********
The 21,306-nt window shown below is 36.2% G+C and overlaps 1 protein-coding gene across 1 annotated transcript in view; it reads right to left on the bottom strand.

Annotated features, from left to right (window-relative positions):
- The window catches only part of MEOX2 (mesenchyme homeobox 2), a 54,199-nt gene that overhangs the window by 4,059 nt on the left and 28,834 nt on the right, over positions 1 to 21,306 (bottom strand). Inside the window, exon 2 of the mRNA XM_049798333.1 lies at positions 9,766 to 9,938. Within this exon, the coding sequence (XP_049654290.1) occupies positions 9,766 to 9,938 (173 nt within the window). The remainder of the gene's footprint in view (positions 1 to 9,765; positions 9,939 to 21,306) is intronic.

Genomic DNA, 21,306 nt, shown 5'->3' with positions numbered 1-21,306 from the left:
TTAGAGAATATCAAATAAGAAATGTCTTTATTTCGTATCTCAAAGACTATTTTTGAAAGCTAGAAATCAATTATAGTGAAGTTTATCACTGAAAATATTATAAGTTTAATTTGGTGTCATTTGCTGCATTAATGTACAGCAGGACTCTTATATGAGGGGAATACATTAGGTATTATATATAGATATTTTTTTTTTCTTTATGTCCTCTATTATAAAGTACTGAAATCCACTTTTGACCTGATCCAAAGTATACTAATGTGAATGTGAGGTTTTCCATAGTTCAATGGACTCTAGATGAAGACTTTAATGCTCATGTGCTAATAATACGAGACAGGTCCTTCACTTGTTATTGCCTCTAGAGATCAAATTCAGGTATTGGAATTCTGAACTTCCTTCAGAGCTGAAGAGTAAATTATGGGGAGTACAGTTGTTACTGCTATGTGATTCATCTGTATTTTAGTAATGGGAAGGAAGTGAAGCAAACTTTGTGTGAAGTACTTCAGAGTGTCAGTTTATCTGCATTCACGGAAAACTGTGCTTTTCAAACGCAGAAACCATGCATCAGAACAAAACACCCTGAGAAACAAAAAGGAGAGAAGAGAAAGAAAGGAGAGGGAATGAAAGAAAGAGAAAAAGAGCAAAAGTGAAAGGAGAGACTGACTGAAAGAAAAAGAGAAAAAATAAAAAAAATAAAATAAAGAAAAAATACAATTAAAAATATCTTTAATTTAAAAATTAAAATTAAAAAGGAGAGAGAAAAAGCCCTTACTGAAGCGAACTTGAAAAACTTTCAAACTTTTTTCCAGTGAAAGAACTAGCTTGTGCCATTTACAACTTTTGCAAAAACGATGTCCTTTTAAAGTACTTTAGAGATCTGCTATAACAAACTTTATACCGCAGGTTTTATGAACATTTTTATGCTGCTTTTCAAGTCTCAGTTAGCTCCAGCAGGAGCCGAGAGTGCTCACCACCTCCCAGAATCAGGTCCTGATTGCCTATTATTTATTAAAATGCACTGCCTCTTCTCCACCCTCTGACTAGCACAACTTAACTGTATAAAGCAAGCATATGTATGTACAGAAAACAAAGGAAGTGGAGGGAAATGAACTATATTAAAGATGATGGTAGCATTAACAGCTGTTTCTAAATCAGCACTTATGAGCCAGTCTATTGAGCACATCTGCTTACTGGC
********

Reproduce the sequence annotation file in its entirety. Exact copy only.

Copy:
The 21,306-nt window shown below is 36.2% G+C and overlaps 1 protein-coding gene across 1 annotated transcript in view; it reads right to left on the bottom strand.

Annotated features, from left to right (window-relative positions):
- The window catches only part of MEOX2 (mesenchyme homeobox 2), a 54,199-nt gene that overhangs the window by 4,059 nt on the left and 28,834 nt on the right, over positions 1 to 21,306 (bottom strand). Inside the window, exon 2 of the mRNA XM_049798333.1 lies at positions 9,766 to 9,938. Within this exon, the coding sequence (XP_049654290.1) occupies positions 9,766 to 9,938 (173 nt within the window). The remainder of the gene's footprint in view (positions 1 to 9,765; positions 9,939 to 21,306) is intronic.

Genomic DNA, 21,306 nt, shown 5'->3' with positions numbered 1-21,306 from the left:
TTAGAGAATATCAAATAAGAAATGTCTTTATTTCGTATCTCAAAGACTATTTTTGAAAGCTAGAAATCAATTATAGTGAAGTTTATCACTGAAAATATTATAAGTTTAATTTGGTGTCATTTGCTGCATTAATGTACAGCAGGACTCTTATATGAGGGGAATACATTAGGTATTATATATAGATATTTTTTTTTTCTTTATGTCCTCTATTATAAAGTACTGAAATCCACTTTTGACCTGATCCAAAGTATACTAATGTGAATGTGAGGTTTTCCATAGTTCAATGGACTCTAGATGAAGACTTTAATGCTCATGTGCTAATAATACGAGACAGGTCCTTCACTTGTTATTGCCTCTAGAGATCAAATTCAGGTATTGGAATTCTGAACTTCCTTCAGAGCTGAAGAGTAAATTATGGGGAGTACAGTTGTTACTGCTATGTGATTCATCTGTATTTTAGTAATGGGAAGGAAGTGAAGCAAACTTTGTGTGAAGTACTTCAGAGTGTCAGTTTATCTGCATTCACGGAAAACTGTGCTTTTCAAACGCAGAAACCATGCATCAGAACAAAACACCCTGAGAAACAAAAAGGAGAGAAGAGAAAGAAAGGAGAGGGAATGAAAGAAAGAGAAAAAGAGCAAAAGTGAAAGGAGAGACTGACTGAAAGAAAAAGAGAAAAAATAAAAAAAATAAAATAAAGAAAAAATACAATTAAAAATATCTTTAATTTAAAAATTAAAATTAAAAAGGAGAGAGAAAAAGCCCTTACTGAAGCGAACTTGAAAAACTTTCAAACTTTTTTCCAGTGAAAGAACTAGCTTGTGCCATTTACAACTTTTGCAAAAACGATGTCCTTTTAAAGTACTTTAGAGATCTGCTATAACAAACTTTATACCGCAGGTTTTATGAACATTTTTATGCTGCTTTTCAAGTCTCAGTTAGCTCCAGCAGGAGCCGAGAGTGCTCACCACCTCCCAGAATCAGGTCCTGATTGCCTATTATTTATTAAAATGCACTGCCTCTTCTCCACCCTCTGACTAGCACAACTTAACTGTATAAAGCAAGCATATGTATGTACAGAAAACAAAGGAAGTGGAGGGAAATGAACTATATTAAAGATGATGGTAGCATTAACAGCTGTTTCTAAATCAGCACTTATGAGCCAGTCTATTGAGCACATCTGCTTACTGGC